The ability to work from home resulted in a surge in disabled persons in the workforce, from 3.7 million in April 2020 to 7.6 million in July 2023. While some employers continue to allow disabled workers to do so from home, others are insisting on presence in the workplace.
The ADA added remote work as a reasonable accommodation in its 2020 guidelines, but it takes time for the courts to get caught up and establish precedence. Employees who need to work out of the office should appeal to their employers and then ask for an assessment from the EEOC under ADA provisions if the company refuses. If your job duties can be performed remotely and other accommodations offered by the employer (such as flexible hours) won’t work for you, the Equal Employment Opportunity Commission will examine your situation and rule on a case-by-case basis.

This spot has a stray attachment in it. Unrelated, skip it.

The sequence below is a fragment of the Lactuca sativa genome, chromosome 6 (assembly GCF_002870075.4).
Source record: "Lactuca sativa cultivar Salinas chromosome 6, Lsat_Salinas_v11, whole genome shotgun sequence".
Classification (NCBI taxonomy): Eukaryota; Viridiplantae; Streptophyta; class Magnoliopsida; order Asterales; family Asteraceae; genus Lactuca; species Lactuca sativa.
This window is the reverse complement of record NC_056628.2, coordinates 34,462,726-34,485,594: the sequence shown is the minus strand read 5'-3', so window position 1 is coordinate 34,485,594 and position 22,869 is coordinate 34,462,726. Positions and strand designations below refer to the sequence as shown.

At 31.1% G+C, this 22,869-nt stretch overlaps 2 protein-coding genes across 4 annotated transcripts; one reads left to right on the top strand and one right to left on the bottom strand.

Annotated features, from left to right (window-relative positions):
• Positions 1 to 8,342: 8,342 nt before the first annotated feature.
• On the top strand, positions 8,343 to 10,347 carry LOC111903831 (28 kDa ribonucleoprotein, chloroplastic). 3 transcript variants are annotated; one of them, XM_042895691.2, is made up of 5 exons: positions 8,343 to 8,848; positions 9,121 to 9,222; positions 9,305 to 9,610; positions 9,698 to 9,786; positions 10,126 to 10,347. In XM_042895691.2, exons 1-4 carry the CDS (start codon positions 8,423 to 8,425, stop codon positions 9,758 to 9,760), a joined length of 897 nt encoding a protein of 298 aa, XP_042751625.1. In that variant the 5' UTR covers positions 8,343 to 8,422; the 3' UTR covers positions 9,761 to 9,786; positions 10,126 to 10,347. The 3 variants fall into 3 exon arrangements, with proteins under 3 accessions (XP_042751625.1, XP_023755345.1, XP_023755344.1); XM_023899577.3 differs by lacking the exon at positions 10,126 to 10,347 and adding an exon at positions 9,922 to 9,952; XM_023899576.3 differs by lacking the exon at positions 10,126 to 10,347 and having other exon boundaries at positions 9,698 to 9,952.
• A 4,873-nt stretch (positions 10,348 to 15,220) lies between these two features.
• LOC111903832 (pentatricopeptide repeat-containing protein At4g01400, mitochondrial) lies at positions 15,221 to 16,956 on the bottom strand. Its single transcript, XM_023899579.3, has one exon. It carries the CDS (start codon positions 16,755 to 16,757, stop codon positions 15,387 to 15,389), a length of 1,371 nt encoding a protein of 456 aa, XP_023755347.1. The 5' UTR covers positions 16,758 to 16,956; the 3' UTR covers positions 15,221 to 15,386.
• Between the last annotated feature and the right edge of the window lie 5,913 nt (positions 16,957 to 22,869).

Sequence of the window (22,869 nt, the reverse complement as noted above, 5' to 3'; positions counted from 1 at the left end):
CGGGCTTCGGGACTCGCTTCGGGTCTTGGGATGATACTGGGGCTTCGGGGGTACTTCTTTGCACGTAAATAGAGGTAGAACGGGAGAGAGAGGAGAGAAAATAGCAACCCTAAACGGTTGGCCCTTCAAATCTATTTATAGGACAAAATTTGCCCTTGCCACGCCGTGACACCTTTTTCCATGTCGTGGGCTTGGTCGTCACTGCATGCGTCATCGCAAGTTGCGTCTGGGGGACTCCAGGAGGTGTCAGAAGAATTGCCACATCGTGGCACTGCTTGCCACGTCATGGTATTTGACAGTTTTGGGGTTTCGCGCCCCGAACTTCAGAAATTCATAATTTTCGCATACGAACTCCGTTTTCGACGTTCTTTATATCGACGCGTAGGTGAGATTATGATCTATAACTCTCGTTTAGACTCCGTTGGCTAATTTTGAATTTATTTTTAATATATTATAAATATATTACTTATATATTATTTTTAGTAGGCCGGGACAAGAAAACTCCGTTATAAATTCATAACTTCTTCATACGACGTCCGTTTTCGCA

Companies are not required to offer telework to all employees, but they must offer those with disabilities an equal opportunity to participate. According to EEOC spokesperson Brandalyn Bickner, quoted in Axios, employers may need to modify workplace policies to accommodate disabled people.
Here are several of the current lawsuits over discrimination against workers with physical disabilities because of RTO mandates.
EEOC v. ISS Facility Services, Inc. resulted when a disabled employee with a high risk of COVID was fired after she refused to come to the office. Previously, she had worked a rotating schedule during the pandemic, But the company refused to accommodate her. She received $47,500, and the company must allow EEOC monitoring of accommodation requests.
In Electric Boat Corp. v. Zacchery Belval, A man with multiple health issues worked at home during the pandemic but was required to return to work in what he considered poor office conditions. The company considered him to have resigned when he did not return, even though what he requested was ADA-compliant accommodations.